Two more decades have passed. I’ve made gay friends, transgender friends, I have a transgender loved one, and I have learned that not only was I wrong about LGBTQ people, I was wrong about the culture in which we live. “In the world there is, parallel to the force of death and constraint, an enormous force of persuasion that is called culture.”[i] That culture had persuaded me to think that some of us were normal, others not, and that I was being cool by saying that normal people should tolerate others – live and let live – and the others should fade into the background noise and be tolerated.

Culture wields power. Power is inherently paranoid and potentially destructive. “When somebody goes outside the cultural norms, the culture has to protect itself.”[ii] So the LGBTQ movement is cultural self-defense, not an uprising to overthrow the culture norms, though that may be necessary and may come at great cost. None of which would be quite so obvious to me if not for the great homophobic backlash of the Trump de-evolution.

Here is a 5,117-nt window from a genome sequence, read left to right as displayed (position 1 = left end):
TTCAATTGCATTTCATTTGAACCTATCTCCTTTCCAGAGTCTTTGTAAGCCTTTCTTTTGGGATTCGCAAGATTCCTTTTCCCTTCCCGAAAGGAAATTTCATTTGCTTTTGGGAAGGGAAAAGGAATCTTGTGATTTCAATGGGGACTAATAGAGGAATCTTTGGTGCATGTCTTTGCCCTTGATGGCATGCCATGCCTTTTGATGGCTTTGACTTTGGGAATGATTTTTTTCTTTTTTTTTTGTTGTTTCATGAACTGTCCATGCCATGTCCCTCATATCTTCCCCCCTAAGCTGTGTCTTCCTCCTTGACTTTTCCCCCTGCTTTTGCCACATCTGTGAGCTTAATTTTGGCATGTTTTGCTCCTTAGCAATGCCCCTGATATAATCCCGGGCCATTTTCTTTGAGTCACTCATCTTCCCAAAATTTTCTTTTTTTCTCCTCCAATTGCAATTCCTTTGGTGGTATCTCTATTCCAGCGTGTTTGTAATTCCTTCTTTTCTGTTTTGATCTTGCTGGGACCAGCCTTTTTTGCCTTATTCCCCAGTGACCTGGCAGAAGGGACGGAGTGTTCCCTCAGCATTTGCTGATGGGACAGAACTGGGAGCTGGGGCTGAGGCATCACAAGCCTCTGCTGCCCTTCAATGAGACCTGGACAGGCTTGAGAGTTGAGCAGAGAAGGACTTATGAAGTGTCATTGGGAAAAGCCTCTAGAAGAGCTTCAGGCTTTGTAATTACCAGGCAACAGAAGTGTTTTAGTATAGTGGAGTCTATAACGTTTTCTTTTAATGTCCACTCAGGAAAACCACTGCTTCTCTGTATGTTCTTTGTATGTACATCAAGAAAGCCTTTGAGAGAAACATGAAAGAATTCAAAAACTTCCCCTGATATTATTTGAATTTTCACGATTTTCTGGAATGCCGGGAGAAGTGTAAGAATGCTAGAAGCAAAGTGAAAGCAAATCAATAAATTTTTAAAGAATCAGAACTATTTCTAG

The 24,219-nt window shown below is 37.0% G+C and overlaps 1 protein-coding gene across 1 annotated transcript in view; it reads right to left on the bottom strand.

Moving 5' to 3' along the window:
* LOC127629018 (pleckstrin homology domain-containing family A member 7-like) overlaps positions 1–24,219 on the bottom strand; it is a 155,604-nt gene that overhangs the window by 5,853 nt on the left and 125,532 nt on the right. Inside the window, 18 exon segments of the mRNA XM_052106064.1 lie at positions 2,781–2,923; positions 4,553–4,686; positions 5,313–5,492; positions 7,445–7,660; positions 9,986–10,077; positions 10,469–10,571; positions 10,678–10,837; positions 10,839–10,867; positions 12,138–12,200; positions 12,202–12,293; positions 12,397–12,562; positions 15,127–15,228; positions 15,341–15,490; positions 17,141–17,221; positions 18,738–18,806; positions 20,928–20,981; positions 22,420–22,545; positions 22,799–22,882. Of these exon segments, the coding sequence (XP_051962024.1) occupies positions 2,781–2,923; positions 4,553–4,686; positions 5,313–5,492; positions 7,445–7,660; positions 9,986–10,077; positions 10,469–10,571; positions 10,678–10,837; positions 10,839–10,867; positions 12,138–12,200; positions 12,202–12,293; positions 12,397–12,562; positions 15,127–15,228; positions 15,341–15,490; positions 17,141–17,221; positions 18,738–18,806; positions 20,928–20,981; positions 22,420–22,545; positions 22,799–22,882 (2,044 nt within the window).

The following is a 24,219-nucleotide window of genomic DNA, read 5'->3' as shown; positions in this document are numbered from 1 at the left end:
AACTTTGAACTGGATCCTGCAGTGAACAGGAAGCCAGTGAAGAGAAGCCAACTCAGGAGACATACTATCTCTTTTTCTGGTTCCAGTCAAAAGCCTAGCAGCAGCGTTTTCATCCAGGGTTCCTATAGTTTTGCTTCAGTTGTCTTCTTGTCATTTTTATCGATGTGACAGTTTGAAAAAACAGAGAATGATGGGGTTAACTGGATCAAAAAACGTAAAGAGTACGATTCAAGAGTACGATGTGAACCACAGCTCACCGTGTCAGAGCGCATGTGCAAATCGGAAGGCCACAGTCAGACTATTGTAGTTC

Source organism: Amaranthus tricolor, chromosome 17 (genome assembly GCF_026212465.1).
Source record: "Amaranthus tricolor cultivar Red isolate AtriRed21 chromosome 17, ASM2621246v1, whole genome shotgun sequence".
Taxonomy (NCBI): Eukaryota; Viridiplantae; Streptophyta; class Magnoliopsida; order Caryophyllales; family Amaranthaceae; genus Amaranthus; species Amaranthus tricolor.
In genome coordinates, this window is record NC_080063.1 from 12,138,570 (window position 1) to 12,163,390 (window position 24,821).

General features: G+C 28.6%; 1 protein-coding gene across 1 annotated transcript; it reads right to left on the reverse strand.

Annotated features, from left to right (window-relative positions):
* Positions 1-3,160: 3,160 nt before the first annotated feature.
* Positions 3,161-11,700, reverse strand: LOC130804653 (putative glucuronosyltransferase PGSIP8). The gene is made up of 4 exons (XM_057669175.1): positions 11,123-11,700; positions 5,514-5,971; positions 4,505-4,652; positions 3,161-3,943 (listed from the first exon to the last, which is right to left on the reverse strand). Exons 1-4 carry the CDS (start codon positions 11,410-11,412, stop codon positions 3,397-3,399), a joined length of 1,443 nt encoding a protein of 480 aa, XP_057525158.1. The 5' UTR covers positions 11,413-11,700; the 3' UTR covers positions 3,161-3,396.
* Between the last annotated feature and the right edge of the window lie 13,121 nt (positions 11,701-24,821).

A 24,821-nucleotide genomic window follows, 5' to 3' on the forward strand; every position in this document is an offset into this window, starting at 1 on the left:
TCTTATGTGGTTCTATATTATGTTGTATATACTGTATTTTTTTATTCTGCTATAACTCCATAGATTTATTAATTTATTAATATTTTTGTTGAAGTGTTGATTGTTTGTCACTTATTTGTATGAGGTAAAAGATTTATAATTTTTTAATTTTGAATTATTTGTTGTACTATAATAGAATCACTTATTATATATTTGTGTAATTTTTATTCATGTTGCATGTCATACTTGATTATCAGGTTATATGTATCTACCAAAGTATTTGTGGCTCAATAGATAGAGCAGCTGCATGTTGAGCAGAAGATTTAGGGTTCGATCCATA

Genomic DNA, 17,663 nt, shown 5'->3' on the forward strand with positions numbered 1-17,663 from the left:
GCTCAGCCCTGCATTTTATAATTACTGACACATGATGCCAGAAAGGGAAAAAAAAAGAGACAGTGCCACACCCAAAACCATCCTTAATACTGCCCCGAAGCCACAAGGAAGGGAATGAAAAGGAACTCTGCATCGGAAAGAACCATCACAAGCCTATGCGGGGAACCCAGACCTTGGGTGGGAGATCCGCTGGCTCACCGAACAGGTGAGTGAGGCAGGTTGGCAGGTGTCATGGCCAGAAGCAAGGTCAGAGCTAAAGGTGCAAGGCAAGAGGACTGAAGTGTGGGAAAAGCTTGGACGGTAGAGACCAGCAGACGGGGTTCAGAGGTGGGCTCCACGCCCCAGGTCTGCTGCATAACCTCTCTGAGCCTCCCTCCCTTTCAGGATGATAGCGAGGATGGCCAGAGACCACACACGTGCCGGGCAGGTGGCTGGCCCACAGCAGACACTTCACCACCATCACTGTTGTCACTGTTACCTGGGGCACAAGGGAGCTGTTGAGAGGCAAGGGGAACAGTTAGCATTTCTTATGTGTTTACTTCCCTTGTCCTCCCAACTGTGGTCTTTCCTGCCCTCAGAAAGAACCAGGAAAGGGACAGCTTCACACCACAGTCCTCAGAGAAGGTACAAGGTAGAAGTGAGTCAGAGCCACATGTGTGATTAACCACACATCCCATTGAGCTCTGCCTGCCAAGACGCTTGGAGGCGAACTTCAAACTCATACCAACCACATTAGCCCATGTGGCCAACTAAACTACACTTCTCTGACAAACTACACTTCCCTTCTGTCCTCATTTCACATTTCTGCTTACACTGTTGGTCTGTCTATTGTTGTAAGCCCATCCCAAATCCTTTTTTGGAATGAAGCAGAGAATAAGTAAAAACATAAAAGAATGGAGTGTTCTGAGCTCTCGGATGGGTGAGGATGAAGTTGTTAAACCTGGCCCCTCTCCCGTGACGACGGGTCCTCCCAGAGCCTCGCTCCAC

Before Trump made America hate again, civil rights seemed to be improving. Ferguson notwithstanding, I was more relaxed. I didn’t feel like the rights and wellbeing of people I care about were in jeopardy from the society I life in. Things have gone very much awry and as always the issues of civil rights for LGBTQ persons are no less fundamental and compelling than those of persons of color. They are the issues of us all. And I’m forced to admit that my opinion of 20 years ago was really a subtle form of self-righteous apartheid.

A few things are clearer now than they were in the halcyon days of Obama: First, that a reformation is necessary to secure the blessings liberty to those whose civil rights are every bit as morally imperative as those of hetero and gisgender people like me. The reformation must profoundly change this culture. Second, the culture has it coming, by God. Third, people like me have a moral duty to take sides and speak out, and the reformation will go better for everyone if we do. “Normal is just the average of deviance;” it doesn’t exist.[iii] All life is a spectrum, and if people like Trump and Pence, and the alt-right zombie army they’re building are normal, I want no part of their part of the culture.